Wednesday, 23 April 2014


Yesterday I was listening to ‘Oru vaanavil pole..’ in the car.Of course, I have lost count on the number of times I would have listened to the song in which the guitar and the flute are extraordinary, but this post is not about this song anyway. As I was listening to the CharaNam, I closed my eyes and immersed myself in Janaki’s voice. 

‘What a voice’, thought I. At the same time I did a H G Wells and travelled back to my childhood. The first time I came to know the existence of a singer called Janaki was in a cinema hall during a song sequence. My mother asked my father ‘Isn’t it Janaki’ and he said ‘Yes, seems like..’ I turned back and asked y father,’ Who is Janaki?’ He said ‘She is a singer’. That came as a rude shock to me. Can there be any other singer than Suseela? What is this Janaki?

Let me tell you that the song was ‘Unnidaththil ennai koduththen’ from AvaLukkendRu or manam. There is a reason behind my mentioning the name of the song and I shall say that a little later.

After this experience, I hardly came across that voice (even if I had, I paid scant attention). After about 4 years, a movie created ripples in the Tamizh cinema circuit mainly because of music and 3 songs-including a super hit song- were rendered by Janaki. As mentioned in some of my posts, the first exposure to ‘machchanai paartheengaLa’ did not have much impact on me.Added to this was the fact was this was sung by Janaki, an ‘alien’. For at least the next 2 years, though I became a full- fledged fan of the Master, I would wonder as to why he was giving so many songs to Janaki.

I don’t remember how-just like I don’t know why I did not have a special liking for this voice until then- but the turning point happened after our shifting to a town in Tamizh Nadu. Even then, I wouldn’t say I became a great fan like how I am now, but at least the opinion started changing. I now started liking the voice, and enjoying the voice. It was then a gradual process and when ILaiyaraaja mentioned in an interview to a Tamizh magazine in 1982 that Janaki is the greatest singer in Asia and that she was way ahead of Lata Mangeshkar, I couldn’t agree more. ‘Yes, of course!’ I thought.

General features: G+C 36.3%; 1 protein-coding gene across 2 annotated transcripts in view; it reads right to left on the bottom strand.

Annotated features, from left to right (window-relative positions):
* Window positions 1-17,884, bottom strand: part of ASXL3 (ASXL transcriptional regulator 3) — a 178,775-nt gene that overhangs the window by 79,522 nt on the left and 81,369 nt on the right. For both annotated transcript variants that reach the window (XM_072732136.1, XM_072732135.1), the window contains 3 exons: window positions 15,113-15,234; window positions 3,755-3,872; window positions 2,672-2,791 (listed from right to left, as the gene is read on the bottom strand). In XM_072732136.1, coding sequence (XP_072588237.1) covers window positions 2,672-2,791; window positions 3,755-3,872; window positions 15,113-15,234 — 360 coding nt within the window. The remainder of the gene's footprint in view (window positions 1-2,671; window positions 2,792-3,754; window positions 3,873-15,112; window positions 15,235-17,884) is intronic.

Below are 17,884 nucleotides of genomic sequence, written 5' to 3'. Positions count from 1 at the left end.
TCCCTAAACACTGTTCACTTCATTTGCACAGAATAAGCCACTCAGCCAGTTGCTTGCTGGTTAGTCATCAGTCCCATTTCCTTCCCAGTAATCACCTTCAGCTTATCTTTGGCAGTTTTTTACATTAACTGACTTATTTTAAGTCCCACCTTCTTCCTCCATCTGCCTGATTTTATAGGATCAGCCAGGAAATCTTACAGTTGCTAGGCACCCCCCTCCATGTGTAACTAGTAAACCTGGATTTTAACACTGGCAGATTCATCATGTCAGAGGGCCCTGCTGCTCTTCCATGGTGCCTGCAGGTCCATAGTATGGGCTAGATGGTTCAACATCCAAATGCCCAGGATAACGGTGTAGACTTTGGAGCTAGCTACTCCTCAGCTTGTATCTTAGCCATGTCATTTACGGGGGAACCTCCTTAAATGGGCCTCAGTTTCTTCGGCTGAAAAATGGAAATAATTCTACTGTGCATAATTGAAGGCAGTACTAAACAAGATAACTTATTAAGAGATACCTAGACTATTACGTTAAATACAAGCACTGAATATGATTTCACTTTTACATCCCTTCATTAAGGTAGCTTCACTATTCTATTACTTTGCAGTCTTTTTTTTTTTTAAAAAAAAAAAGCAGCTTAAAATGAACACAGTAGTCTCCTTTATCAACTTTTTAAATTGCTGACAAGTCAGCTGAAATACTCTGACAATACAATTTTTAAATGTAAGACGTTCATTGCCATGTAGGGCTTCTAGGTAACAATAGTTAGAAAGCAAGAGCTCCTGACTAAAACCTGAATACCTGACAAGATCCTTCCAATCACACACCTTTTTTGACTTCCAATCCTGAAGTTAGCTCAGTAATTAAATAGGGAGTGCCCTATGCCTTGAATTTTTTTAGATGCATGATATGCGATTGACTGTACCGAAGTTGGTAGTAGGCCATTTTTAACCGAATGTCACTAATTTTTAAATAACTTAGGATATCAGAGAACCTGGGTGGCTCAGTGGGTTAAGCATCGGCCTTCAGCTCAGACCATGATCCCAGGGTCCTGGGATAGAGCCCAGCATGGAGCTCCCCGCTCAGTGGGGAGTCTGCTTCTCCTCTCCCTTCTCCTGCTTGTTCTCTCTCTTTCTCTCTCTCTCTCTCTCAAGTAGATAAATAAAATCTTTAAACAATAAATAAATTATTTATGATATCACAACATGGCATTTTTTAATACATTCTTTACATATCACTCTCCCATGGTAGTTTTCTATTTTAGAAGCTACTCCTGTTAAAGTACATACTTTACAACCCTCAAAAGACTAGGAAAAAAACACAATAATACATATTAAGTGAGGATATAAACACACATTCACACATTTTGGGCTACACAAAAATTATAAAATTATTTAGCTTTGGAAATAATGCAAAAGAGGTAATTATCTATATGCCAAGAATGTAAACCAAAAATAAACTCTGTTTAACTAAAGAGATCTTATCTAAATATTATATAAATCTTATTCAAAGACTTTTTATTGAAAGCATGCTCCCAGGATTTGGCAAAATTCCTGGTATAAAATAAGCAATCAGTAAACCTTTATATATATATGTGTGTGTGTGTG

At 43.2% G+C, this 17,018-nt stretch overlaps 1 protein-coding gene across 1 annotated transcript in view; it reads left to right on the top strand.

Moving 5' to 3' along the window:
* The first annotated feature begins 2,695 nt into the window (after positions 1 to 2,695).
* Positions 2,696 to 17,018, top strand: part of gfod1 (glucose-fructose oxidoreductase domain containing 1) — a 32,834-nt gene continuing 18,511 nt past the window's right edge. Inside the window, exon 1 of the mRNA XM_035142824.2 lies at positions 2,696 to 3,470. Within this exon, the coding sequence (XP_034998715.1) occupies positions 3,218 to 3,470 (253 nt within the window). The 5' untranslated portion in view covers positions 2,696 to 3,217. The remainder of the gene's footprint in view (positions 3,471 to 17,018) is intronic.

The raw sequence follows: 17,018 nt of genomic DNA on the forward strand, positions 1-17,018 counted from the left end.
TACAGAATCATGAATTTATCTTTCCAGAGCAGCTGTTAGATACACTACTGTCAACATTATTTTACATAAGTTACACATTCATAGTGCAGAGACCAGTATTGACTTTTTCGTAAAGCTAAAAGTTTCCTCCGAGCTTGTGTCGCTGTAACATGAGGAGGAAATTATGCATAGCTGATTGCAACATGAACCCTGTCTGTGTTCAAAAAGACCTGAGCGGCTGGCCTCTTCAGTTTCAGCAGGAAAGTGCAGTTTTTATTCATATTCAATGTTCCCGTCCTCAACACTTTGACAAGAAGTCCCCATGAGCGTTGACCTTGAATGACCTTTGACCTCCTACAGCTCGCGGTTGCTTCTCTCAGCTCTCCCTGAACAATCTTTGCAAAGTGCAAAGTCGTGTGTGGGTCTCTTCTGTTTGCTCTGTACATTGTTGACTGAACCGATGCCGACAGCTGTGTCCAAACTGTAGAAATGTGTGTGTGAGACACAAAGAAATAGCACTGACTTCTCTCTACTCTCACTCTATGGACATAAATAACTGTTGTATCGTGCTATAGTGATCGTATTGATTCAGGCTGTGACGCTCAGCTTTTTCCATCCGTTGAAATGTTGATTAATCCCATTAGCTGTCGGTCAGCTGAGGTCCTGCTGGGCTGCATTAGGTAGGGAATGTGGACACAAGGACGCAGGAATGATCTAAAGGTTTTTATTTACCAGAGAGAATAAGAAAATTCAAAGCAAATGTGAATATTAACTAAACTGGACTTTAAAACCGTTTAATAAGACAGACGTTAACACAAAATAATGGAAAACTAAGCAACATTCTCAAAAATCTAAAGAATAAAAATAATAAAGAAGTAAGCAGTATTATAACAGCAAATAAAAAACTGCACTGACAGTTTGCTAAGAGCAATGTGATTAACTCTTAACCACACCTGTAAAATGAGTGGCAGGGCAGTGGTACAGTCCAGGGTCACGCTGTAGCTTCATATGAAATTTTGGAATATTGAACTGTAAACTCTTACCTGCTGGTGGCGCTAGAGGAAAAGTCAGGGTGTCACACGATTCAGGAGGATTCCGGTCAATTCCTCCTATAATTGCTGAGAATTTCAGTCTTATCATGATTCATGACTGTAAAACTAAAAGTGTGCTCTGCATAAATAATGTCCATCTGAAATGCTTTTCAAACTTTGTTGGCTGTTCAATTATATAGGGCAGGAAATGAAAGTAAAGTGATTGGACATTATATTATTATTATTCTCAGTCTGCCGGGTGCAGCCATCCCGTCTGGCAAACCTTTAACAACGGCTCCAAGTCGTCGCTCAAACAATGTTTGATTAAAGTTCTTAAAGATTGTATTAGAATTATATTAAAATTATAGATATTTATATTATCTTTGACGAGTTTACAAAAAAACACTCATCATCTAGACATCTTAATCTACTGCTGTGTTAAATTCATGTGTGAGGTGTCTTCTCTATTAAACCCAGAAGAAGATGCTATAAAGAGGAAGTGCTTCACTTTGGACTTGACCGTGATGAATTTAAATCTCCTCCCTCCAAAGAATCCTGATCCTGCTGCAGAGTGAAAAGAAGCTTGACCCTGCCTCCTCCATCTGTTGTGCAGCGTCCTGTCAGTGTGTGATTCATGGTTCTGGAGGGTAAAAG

In my humble opinion, no voice in film music is as versatile as Janaki’s. She can sing a disco song with a quiver and render a classical raga song with gamakams and brigas. She can sing like a child; can sing like a old woman; can sing like a boy. She can touch the taara sthayi panchamam and immediately go to a mandara sthayi shadjam with consummate ease. She can make us dance, smile,cry, laugh and be erotic too.

Janaki- the magician!

PraNaams to my most favourite female singer in film music on her birthday!  

The rare gem of the day shows the sensuous Janaki(can any voice be more sensuous than hers?). In one of the recent shows, ILaiyaraaja mentioned this song to be the precursor to ‘Nila kayudhu’ and said he felt inspired by the way she handled this song. By the way, the combo organ in ‘Unnidaththil..’ was played none other than the young Raaja

Andha aattorama’ from ‘Nalladhu Nadanthe theerum’(1981)starts with the strumming of guitar giving shades of Kaapi. The ankle bells-4 beats- are followed by the ghatam-4 beats again- and the Pallavi starts in ‘ateeta eduppu’. The ankle bells sound again. With the ‘chenda’ like percussion giving the impetus, the Pallavi is surely romantic- I would say softly romantic.

The long flute and the bass guitar continue this romantic feel before the ‘chenda’ percussion takes over. ‘But when I have the voice of Janaki, why any instrument at all..’  the composer seems to think and lets her voice do the rest.

The CharaNams with the backing of that resonant percussion are pleasing.

The second interlude is another marvel with the electronic instruments dominating. The different violin sound is echoed (he used this instrument prolifically during early ‘80s). It is then the turn of electric guitar to take us on a short trip with the flute responding with a smile. All these happen without any percussion with the bass guitar providing the rhythm. The sharp percussion joins only towards the end of the interlude to guide us to the second charaNam.

The postlude speaks volumes of Janaki’s talent and capability..

Janaki- The Banyan tree!

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